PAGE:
However, we make three key observations: First, while several correlations were significant, they were very small and had low effect sizes. Second, although these two studies used identical measures on similar samples, the results were not completely comparable. Third, the second study reveals the T-F dimension to be consistently, but modestly, related to the EQ facet scores.

The different results between the two studies may be a result of a number of different reasons: different sizes and representativeness of the different populations test unreliability and impression management on the part of the participants all partaking in a business assessment setting.

Table 3. Correlations between the four MBTI dimensions, the five scales and total score from the EQ measure.

Note: *p < .05, **p < .01, ***p < .001.

Table 4. (a) Regressions with EQ scores as criterion variables and MBTI as predictor variables; (b) Regressions with EQ scores as criterion variables and MBTI as predictor variables.

Even though few academic studies still use the MBTI to measure personality, it remains a popular instrument among consultants and trainers eager to help people understand their own personality (Furnham, 2018) . One of the most consistent messages of the “gifts differing” philosophy of the MBTI is that all profiles are “equally good” or desirable. The same is not true of more traditional approaches, which measure things such as Neuroticism or Psychoticism. Furnham (2022) found that traits of Narcissism and Paranoia correlated with the Feeling dimension. Similarly, five aberrant traits, particularly Schizoid, Histrionic and Avoidant, were associated with the Perceiving dimensions. Overall, the ten aberrant traits were related very differently to the MBTI traits. However, the MBTI is very rarely used as a “select out” or dark-side detection measure even though extreme scores may indicate evidence of psychopathology.

This study and the literature review suggest a dark side to the Feeling (TF) dimension of the MBTI. The test implies that Thinking and Feeling are essential decision-making (judging) functions. Those with a high thinking score favour all forms of decision-making from a logical, causal, consistent, and rules-based perspective. On the other hand, those favouring Feelings are influenced by issues like harmony, consensus, and fit. The results of various “dark-side” studies suggest that this dimension may be mislabelled and also assesses poor emotional regulation. It is often the case that when professional groups are investigated, there are some “Feeling types” that are considered a problem for the group. However, the data from this and other similar studies suggest that this is not true, instead aligning with the philosophy of the MBTI that all profiles are equally good. It should not be surprising that feeling types are more emotionally sensitive, though this may not always be advantageous in the work setting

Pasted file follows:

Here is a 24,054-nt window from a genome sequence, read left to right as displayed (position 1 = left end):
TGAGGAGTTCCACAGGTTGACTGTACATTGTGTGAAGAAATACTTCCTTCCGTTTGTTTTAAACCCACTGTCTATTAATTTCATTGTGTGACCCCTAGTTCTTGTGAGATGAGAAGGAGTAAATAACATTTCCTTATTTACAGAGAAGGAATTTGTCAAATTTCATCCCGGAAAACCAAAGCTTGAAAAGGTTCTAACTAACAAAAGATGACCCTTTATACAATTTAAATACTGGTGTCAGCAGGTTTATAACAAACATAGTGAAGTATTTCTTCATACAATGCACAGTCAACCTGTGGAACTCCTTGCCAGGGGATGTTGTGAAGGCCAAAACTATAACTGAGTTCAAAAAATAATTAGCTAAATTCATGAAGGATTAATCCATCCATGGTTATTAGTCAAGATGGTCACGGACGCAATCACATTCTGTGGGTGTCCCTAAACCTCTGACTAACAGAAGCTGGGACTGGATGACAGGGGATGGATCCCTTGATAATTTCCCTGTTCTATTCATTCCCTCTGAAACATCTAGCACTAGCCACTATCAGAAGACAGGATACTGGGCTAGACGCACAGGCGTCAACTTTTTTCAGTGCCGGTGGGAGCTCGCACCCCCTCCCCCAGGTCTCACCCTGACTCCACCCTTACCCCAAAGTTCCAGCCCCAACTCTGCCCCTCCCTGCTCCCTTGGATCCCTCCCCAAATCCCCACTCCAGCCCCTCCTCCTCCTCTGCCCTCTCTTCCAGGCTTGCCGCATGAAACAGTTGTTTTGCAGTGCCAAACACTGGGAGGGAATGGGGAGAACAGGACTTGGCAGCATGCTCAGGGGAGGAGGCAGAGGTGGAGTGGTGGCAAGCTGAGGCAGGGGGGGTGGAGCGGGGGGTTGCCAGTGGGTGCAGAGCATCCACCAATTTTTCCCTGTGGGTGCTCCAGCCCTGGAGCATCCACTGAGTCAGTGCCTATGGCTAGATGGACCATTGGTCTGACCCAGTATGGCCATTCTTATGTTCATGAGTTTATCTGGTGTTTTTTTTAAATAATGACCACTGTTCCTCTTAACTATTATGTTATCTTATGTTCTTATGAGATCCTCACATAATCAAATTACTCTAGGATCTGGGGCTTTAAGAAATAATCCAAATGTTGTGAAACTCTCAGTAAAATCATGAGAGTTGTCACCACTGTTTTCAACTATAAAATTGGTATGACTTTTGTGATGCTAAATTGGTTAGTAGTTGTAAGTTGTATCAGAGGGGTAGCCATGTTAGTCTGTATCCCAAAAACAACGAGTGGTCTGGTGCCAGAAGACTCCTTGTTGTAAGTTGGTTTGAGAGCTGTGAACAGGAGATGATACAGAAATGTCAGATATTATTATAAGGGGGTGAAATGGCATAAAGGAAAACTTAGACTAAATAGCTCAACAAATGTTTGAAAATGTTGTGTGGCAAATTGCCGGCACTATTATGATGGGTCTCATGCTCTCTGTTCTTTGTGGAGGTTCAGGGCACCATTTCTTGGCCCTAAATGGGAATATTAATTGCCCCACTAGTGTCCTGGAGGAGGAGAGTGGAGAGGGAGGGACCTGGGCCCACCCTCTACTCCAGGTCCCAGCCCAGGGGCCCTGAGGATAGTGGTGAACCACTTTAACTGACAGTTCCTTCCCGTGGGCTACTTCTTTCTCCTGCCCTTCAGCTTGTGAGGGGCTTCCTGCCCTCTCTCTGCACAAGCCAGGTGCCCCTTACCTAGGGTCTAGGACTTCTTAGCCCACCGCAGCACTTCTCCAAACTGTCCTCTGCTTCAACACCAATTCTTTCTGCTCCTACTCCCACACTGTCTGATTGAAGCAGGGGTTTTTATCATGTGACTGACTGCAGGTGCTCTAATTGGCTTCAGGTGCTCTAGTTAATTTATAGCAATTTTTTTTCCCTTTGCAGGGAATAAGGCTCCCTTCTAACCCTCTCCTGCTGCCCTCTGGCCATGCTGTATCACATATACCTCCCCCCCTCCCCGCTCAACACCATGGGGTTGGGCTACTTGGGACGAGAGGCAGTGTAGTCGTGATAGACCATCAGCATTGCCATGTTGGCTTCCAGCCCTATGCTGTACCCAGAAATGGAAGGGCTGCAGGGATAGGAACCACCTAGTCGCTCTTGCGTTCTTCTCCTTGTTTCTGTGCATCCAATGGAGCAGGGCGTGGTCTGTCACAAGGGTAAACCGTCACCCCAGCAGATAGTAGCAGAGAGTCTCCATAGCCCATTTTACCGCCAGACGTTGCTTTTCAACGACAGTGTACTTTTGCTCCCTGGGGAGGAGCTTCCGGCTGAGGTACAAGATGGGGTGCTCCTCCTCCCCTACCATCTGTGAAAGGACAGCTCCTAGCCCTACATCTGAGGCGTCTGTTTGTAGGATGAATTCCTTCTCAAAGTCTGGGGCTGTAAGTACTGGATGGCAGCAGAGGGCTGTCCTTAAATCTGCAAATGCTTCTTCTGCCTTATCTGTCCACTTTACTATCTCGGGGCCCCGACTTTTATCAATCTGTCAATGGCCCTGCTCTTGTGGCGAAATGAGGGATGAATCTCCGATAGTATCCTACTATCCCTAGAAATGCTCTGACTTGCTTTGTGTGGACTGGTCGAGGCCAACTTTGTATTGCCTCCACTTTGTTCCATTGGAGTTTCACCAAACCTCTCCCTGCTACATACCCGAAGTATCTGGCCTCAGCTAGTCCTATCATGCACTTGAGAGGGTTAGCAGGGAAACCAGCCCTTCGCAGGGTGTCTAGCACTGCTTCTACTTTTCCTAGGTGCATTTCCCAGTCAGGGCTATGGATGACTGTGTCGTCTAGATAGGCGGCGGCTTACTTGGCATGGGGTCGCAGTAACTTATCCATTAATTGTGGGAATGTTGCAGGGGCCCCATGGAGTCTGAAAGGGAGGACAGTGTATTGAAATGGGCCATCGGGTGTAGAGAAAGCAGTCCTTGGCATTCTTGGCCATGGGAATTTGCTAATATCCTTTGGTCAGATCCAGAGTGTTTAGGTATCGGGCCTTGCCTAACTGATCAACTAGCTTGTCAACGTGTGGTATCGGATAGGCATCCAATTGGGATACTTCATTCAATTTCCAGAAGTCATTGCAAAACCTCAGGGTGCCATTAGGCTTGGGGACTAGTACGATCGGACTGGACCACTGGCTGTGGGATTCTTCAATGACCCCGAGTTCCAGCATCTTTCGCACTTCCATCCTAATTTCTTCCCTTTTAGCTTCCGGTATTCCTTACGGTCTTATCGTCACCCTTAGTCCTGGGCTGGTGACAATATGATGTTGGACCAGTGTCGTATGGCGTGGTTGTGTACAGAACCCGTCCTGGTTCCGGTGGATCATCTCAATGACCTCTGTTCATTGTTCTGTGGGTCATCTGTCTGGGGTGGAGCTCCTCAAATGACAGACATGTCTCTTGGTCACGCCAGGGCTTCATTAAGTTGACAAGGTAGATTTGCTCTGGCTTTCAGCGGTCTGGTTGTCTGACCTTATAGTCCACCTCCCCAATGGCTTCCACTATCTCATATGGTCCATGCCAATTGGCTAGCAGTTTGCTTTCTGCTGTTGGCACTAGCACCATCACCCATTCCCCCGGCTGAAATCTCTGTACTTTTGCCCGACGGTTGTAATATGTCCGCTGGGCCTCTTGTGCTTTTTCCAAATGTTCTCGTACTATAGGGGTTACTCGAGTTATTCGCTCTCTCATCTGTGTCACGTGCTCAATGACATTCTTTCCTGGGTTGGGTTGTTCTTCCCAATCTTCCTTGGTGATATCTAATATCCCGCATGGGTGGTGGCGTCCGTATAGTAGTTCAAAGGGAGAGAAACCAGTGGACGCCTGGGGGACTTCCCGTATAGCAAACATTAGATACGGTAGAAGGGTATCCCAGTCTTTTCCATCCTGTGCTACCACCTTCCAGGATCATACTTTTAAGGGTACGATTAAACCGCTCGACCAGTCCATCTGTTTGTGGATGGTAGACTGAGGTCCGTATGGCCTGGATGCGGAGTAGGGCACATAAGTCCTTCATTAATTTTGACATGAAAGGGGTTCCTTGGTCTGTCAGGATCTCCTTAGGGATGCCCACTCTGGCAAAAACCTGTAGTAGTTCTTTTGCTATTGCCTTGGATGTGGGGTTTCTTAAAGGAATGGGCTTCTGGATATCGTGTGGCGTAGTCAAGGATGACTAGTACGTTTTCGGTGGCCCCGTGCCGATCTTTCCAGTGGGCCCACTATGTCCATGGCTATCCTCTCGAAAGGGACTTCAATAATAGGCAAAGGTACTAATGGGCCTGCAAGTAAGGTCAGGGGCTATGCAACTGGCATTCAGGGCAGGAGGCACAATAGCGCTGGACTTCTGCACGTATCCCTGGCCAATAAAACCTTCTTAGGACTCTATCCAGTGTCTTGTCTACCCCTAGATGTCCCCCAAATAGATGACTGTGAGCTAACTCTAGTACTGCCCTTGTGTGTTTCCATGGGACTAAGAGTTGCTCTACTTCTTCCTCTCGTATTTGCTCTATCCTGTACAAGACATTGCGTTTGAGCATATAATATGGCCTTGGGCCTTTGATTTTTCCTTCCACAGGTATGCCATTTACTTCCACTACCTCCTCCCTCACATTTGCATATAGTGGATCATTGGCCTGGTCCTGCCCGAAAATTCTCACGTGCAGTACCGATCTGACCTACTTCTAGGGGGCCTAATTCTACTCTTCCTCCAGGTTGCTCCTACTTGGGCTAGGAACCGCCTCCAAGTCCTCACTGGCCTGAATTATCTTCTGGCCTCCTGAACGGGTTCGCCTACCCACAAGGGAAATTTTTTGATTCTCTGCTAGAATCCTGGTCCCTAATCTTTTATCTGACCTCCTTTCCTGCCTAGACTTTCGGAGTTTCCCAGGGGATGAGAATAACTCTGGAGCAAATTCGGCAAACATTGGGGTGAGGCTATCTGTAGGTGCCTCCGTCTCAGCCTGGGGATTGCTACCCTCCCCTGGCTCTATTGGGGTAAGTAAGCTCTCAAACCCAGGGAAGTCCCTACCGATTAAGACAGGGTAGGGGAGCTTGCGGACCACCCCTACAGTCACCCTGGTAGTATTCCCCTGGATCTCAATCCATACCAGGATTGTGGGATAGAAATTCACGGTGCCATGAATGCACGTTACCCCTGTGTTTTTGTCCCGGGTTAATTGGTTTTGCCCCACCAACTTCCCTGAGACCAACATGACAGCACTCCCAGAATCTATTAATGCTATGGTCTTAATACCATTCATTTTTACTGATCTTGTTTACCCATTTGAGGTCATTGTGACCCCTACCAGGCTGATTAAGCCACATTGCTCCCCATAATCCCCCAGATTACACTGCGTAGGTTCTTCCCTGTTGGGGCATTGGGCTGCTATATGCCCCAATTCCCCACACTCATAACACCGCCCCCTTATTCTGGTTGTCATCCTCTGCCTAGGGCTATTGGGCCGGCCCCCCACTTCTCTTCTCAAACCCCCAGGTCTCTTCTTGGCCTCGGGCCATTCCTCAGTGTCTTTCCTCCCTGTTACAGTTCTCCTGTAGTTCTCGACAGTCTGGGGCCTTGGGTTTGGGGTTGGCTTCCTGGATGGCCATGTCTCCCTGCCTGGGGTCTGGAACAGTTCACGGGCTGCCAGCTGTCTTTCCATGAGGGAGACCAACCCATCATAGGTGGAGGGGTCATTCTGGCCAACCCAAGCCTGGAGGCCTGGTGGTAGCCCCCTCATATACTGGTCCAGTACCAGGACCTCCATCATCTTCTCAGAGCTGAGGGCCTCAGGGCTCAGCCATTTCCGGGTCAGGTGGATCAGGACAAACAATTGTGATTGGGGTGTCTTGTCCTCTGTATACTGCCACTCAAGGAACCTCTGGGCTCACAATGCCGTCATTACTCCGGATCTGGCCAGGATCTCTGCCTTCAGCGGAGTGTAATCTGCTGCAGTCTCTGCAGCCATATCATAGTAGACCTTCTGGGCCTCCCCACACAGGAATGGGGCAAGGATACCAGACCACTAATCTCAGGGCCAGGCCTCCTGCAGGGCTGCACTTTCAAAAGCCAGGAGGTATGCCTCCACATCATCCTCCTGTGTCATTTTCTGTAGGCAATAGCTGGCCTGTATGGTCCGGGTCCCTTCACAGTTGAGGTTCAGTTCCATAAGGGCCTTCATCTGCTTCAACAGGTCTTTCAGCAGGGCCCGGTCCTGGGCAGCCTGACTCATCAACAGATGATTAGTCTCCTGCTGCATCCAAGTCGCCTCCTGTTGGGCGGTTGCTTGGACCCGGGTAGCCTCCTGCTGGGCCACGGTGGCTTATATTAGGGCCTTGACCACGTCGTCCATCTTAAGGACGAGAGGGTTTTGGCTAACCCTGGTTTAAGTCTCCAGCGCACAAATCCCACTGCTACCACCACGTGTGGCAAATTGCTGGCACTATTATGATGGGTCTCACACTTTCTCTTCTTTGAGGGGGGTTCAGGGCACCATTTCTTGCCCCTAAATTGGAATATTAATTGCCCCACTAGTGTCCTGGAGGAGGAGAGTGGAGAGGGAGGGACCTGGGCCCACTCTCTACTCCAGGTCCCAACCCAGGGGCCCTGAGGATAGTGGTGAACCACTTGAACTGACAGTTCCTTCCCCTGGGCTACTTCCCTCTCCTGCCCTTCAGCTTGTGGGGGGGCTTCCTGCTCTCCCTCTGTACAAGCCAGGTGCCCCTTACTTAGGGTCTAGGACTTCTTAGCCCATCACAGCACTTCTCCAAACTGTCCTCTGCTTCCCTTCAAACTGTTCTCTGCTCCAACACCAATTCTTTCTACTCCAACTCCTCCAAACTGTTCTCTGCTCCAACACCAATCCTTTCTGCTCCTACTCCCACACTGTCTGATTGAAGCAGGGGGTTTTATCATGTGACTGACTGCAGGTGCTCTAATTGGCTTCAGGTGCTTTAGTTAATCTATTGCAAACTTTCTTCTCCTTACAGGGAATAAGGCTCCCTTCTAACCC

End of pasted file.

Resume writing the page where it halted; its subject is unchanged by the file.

Over the years, various studies have related other personality measures, mainly the Big Five to measures of emotional intelligence (Alegre et al., 2019; Petrides et al., 2010; Veselka et al., 2009) . In a recent study, Kumar and Tankha (2023) confirmed the results of many other studies noting that Neuroticism was a negative and most significant predictor of trait EI. This comes as no surprise because emotional regulation is at the heart of Neuroticism/Stability, and it is not measured in the MBTI. This may account, in part for the limited association between the MBTI and EI measures as found in this study.

This study, like all others, had limitations. Most studies comparing two personality tests suffer from method invariance, which often inflates the size of the relationship between the two measures. Furthermore, it would have been desirable to obtain more information regarding the participants, such as their work and relationship status. Finally, it would have been particularly interesting to use different measures of EQ, which though positively correlated, pick up different aspects of EQ.

Data Availability

This is obtainable from the author upon request.


This was sought and obtained (CEHP/514/2017).

Informed Consent

Participants gave consent for their anonymised data to be analysed and published.

Conflicts of Interest

The authors declare no conflicts of interest.